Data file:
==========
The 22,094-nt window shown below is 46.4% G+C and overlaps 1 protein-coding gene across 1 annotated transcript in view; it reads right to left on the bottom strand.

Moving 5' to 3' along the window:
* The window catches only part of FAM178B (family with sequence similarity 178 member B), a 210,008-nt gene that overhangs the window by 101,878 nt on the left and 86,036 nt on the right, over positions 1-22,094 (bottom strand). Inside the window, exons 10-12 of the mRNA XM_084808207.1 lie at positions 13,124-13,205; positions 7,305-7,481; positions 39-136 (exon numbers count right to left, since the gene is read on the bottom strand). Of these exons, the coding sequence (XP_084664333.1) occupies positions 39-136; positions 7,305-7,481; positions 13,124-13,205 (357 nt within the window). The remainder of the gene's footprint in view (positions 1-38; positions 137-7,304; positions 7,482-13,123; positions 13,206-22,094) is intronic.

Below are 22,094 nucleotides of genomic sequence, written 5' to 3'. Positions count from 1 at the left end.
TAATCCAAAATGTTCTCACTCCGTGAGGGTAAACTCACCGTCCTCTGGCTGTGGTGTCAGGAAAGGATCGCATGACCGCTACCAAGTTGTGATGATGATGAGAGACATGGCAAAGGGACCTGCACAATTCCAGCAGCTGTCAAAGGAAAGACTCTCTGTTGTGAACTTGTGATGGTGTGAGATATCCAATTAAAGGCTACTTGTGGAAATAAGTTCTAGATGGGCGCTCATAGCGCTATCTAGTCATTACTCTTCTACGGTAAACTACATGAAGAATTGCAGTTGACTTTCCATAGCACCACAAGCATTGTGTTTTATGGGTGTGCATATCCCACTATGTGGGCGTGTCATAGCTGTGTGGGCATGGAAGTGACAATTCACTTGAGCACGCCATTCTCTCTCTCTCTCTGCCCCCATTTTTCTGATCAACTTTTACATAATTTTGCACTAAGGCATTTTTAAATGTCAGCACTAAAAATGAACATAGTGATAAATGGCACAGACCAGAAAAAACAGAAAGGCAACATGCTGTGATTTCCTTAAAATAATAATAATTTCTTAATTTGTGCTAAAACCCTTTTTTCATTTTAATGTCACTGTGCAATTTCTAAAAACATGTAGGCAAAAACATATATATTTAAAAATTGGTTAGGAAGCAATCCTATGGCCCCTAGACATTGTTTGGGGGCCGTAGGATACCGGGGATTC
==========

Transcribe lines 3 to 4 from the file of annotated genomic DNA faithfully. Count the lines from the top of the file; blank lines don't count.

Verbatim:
* The window catches only part of FAM178B (family with sequence similarity 178 member B), a 210,008-nt gene that overhangs the window by 101,878 nt on the left and 86,036 nt on the right, over positions 1-22,094 (bottom strand). Inside the window, exons 10-12 of the mRNA XM_084808207.1 lie at positions 13,124-13,205; positions 7,305-7,481; positions 39-136 (exon numbers count right to left, since the gene is read on the bottom strand). Of these exons, the coding sequence (XP_084664333.1) occupies positions 39-136; positions 7,305-7,481; positions 13,124-13,205 (357 nt within the window). The remainder of the gene's footprint in view (positions 1-38; positions 137-7,304; positions 7,482-13,123; positions 13,206-22,094) is intronic.

Below are 22,094 nucleotides of genomic sequence, written 5' to 3'. Positions count from 1 at the left end.